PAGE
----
After relaxing for a bit in the afternoon, we began our busy and fun-filled evening!  It started out at a craft fair at the local college - Sinte Gleska College.  Many people from the reservation brought out their jewelry, paintings, bone carvings, beadwork, etc etc.  All beautiful!  I think we each bought at least one thing to bring home... some of us a little more...

Then we headed across the street to have some "Indian Tacos" for dinner - YUM!  Pretty close to our tacos, but served on fry bread.  Delicious. 

And while we were eating, we made a new friend.  Steve is a teacher at the college - teaching about the Lakota Sioux culture through art and traditional dress and crafts.  He was fascinating to listen to!  He taught us about how to make moccasins, handgames sticks, porcupine quill bracelets, etc - and he had an interesting personal history to boot!  He grew up outside the reservation, but when his young daughters decided they wanted to learn traditional dance, he began learning about his culture from scratch!  He eventually brought them to the reservation and has been learning ever since - he's even a consultant for national museum exhibits (including the Smithsonian).  After talking with and listening to him for almost an hour, several of us were wondering if it would ever be possible to give up 4 weeks of our summer to come take his class...  Fascinating!

We headed back to our house, thinking our evening was over - and were happy to see that there was another speaker lined up at the house!  A flutist!  This was a man who played the traditional Indian flute - a beautiful, haunting, earthy sounding instrument.  He told stories, made us laugh (a lot), told us about his life and what he sees as strengths and challenges on the reservation... including gangs and drug use.  As a teacher of young kids, he tries to influence them towards making good choices in their lives - from our viewpoint, he seemed a wonderful role model for the local kids!  He ended the presentation by playing "Amazing Grace" on his flute... and made the tears fall.  A really special, moving experience for our last night on the reservation.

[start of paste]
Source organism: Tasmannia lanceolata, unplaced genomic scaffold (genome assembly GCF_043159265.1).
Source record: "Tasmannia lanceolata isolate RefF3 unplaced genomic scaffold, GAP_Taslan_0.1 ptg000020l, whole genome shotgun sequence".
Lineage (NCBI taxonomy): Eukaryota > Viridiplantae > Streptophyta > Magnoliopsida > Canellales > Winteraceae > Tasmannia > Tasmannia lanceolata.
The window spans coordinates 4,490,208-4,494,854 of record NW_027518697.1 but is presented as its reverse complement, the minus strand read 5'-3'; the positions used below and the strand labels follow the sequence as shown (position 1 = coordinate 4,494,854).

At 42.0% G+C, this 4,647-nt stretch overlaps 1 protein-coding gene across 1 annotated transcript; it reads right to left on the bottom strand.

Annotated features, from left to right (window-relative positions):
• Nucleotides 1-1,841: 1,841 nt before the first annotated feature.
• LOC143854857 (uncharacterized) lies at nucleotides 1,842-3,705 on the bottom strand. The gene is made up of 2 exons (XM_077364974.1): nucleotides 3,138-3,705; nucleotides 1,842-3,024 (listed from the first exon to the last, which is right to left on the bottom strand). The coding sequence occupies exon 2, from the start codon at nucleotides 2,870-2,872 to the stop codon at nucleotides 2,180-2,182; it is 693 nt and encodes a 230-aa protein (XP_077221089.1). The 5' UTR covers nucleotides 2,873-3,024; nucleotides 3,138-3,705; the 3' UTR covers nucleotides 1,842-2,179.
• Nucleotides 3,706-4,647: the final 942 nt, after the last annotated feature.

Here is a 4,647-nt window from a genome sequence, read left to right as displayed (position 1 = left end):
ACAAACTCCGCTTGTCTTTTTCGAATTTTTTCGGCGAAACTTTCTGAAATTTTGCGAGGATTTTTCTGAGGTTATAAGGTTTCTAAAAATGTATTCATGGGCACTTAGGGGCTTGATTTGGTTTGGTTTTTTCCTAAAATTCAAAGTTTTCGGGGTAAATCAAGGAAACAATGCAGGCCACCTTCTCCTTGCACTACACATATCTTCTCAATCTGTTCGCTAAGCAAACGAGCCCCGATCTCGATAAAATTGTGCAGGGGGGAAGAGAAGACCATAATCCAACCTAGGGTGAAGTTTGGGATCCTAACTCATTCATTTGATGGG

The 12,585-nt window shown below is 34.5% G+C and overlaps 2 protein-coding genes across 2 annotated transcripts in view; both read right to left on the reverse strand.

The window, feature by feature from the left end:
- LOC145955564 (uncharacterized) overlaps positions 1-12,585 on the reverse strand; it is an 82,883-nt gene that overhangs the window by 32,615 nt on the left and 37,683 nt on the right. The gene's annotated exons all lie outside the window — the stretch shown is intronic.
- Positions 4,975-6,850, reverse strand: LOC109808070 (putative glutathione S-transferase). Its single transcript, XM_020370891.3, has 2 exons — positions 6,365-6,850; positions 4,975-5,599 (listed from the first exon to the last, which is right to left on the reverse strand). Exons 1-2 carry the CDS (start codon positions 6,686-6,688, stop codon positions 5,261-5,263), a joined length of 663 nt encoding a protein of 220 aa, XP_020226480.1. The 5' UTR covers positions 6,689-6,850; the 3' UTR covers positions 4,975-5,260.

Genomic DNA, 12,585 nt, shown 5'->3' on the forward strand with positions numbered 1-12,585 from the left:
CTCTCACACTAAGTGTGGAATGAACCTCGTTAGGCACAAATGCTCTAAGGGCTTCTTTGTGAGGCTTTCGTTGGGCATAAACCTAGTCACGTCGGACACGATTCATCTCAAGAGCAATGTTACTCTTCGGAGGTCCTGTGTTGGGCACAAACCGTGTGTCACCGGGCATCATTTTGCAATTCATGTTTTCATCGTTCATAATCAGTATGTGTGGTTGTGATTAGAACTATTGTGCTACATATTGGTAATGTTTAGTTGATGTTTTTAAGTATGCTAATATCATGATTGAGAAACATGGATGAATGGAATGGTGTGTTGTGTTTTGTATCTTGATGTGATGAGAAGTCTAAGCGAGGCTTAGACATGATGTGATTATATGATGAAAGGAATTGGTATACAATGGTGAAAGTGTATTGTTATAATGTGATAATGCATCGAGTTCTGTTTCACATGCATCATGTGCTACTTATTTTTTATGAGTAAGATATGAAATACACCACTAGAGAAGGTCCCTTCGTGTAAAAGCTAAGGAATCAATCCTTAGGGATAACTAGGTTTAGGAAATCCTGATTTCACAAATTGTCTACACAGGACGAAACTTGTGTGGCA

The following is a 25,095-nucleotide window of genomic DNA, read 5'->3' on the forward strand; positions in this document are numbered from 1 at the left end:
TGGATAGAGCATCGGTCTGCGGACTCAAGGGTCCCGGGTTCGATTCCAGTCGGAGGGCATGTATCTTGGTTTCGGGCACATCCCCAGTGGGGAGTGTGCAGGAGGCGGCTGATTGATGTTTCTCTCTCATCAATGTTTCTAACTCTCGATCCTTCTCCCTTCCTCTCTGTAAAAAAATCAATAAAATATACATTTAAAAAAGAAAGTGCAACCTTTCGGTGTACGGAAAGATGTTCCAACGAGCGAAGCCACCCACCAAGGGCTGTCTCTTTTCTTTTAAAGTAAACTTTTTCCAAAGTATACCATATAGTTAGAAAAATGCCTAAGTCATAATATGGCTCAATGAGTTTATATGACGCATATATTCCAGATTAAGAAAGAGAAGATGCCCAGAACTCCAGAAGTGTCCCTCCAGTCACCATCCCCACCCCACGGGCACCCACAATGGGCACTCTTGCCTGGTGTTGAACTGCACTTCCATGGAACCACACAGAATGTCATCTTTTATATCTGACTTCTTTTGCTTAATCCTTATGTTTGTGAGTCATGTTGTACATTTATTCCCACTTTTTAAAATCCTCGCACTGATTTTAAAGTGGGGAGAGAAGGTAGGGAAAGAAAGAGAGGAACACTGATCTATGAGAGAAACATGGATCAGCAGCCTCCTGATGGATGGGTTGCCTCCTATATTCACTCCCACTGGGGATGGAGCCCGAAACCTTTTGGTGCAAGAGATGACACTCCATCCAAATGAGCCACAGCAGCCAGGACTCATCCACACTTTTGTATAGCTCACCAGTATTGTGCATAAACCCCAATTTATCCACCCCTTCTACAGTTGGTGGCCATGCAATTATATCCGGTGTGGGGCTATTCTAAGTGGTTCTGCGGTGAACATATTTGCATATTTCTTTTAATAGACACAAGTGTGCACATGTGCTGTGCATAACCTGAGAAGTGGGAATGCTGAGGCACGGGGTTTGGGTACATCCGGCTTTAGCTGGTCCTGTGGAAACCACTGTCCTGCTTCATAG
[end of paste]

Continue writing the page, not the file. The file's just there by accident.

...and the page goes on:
Once the house quieted down, our group met for our last evening of devotions.  We talked about the Spiritual Habit of Celebration and shared the things that we were celebrating about the trip - including what strengthened our faith, what challenged our faith, and where we had felt God's presence in the week.  It was a wonderful conversation - full of laughter and some tears, all of us sad to be leaving the next day.  We ended with sharing affirmations about each other - affirming each others strengths, talents, and ways of reaching out to each other and the community we were serving.  Our prayer was a prayer of thanks for such a wonderful experience with such an amazing community.

"The discipline of service begins with humility and ends with humility...  We can humbly serve others because we know who we are: children of God.  This knowing frees us to have the heart of a servant, even if we can't fulfill the need in front of us at the moment."
--Valerie Hess, "Habits of a Child's Heart"

"The place where God calls you to is the place where your deep gladness and the world's deep hunger meet."
--Frederick Buechner

(All photos courtesy of Carol E. and Megan A.)